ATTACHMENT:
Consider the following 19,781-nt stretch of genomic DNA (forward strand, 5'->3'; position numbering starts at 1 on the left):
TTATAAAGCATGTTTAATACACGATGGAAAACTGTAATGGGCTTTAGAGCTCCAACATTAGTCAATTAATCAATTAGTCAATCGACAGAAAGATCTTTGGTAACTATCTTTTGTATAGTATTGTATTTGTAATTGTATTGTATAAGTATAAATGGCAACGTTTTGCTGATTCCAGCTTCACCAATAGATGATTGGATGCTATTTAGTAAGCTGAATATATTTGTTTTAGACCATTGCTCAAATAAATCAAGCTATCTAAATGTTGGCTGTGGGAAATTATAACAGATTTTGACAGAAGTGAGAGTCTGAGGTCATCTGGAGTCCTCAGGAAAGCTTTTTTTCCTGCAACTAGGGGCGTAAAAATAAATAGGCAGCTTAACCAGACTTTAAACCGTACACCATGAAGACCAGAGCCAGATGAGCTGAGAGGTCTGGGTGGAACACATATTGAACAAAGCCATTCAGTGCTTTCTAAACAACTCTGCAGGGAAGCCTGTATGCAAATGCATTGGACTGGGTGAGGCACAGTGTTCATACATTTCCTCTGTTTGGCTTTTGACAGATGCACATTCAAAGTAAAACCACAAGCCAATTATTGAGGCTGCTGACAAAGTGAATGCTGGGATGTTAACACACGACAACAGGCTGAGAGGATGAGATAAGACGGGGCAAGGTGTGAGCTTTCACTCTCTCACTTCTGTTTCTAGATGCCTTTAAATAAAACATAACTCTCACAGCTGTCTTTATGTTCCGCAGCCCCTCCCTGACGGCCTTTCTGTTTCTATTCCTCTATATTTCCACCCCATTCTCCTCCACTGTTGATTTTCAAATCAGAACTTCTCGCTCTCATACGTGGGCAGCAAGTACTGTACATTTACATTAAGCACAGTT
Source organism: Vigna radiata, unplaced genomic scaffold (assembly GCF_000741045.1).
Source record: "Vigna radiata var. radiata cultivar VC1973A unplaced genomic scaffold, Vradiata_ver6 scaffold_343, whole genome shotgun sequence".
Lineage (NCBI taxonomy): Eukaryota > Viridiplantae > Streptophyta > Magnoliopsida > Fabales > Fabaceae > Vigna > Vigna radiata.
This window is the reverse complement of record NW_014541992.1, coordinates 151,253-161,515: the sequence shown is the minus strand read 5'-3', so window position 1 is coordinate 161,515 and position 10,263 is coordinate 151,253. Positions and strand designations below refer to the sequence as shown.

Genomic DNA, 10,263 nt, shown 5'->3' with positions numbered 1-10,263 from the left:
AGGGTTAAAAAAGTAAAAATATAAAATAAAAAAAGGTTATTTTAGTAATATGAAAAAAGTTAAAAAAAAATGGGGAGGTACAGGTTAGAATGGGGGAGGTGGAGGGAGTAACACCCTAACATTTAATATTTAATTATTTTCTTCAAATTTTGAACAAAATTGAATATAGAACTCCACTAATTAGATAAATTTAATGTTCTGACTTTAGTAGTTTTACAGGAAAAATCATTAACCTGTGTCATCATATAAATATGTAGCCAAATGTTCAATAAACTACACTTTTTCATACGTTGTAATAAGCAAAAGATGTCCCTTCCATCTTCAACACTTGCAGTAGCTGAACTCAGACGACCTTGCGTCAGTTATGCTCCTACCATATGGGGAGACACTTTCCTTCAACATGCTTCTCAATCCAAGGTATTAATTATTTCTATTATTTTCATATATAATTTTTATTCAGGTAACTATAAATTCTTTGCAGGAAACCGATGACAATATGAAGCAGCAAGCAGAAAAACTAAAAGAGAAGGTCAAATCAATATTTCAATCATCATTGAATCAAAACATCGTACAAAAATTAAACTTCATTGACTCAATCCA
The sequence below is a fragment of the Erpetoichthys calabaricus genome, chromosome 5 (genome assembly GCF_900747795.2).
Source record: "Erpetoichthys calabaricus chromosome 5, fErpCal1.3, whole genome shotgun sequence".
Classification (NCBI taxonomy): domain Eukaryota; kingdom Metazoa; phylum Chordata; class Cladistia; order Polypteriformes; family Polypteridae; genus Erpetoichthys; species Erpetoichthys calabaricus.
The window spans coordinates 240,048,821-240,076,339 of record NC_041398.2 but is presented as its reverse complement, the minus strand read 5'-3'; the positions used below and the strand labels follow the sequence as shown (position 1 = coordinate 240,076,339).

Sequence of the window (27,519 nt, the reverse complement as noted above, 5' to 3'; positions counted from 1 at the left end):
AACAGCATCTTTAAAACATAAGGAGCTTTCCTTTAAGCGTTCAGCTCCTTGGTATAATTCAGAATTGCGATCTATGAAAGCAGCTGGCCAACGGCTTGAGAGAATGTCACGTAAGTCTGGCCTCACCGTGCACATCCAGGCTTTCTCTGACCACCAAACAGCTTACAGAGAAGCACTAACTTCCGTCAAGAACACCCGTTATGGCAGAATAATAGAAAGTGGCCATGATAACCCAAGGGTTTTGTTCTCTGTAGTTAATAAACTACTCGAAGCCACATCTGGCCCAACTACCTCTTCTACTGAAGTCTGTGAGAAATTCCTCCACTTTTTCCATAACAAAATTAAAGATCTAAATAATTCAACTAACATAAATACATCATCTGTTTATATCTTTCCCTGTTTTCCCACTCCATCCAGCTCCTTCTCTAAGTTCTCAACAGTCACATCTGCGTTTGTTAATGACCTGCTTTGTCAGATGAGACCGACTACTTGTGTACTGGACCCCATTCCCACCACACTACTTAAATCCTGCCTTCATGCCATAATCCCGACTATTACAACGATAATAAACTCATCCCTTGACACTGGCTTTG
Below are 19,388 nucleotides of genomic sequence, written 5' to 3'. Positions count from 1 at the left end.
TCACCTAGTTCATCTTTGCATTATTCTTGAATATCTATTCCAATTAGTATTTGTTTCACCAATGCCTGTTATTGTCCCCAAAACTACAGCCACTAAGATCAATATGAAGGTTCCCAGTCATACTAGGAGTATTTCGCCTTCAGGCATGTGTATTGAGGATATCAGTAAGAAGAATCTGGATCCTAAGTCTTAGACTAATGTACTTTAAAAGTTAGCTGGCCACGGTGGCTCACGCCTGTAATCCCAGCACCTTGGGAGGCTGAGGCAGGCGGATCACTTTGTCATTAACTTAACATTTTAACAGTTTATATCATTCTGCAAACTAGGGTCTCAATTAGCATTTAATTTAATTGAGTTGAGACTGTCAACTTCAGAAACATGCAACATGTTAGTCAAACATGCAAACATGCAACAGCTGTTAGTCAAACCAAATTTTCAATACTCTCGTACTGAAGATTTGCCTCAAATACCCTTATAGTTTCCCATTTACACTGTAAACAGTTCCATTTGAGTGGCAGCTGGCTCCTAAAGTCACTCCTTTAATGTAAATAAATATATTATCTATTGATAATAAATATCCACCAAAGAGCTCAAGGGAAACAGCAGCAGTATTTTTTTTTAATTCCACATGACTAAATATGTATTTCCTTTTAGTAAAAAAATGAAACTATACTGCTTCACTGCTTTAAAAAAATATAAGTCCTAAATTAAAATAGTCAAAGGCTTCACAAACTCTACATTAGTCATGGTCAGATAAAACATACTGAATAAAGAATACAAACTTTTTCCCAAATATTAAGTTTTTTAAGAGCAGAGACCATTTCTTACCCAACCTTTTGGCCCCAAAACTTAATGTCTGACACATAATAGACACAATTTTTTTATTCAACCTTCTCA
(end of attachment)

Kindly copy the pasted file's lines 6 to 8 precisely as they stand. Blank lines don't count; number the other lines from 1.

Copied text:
This window is the reverse complement of record NW_014541992.1, coordinates 151,253-161,515: the sequence shown is the minus strand read 5'-3', so window position 1 is coordinate 161,515 and position 10,263 is coordinate 151,253. Positions and strand designations below refer to the sequence as shown.

Genomic DNA, 10,263 nt, shown 5'->3' with positions numbered 1-10,263 from the left:
AGGGTTAAAAAAGTAAAAATATAAAATAAAAAAAGGTTATTTTAGTAATATGAAAAAAGTTAAAAAAAAATGGGGAGGTACAGGTTAGAATGGGGGAGGTGGAGGGAGTAACACCCTAACATTTAATATTTAATTATTTTCTTCAAATTTTGAACAAAATTGAATATAGAACTCCACTAATTAGATAAATTTAATGTTCTGACTTTAGTAGTTTTACAGGAAAAATCATTAACCTGTGTCATCATATAAATATGTAGCCAAATGTTCAATAAACTACACTTTTTCATACGTTGTAATAAGCAAAAGATGTCCCTTCCATCTTCAACACTTGCAGTAGCTGAACTCAGACGACCTTGCGTCAGTTATGCTCCTACCATATGGGGAGACACTTTCCTTCAACATGCTTCTCAATCCAAGGTATTAATTATTTCTATTATTTTCATATATAATTTTTATTCAGGTAACTATAAATTCTTTGCAGGAAACCGATGACAATATGAAGCAGCAAGCAGAAAAACTAAAAGAGAAGGTCAAATCAATATTTCAATCATCATTGAATCAAAACATCGTACAAAAATTAAACTTCATTGACTCAATCCA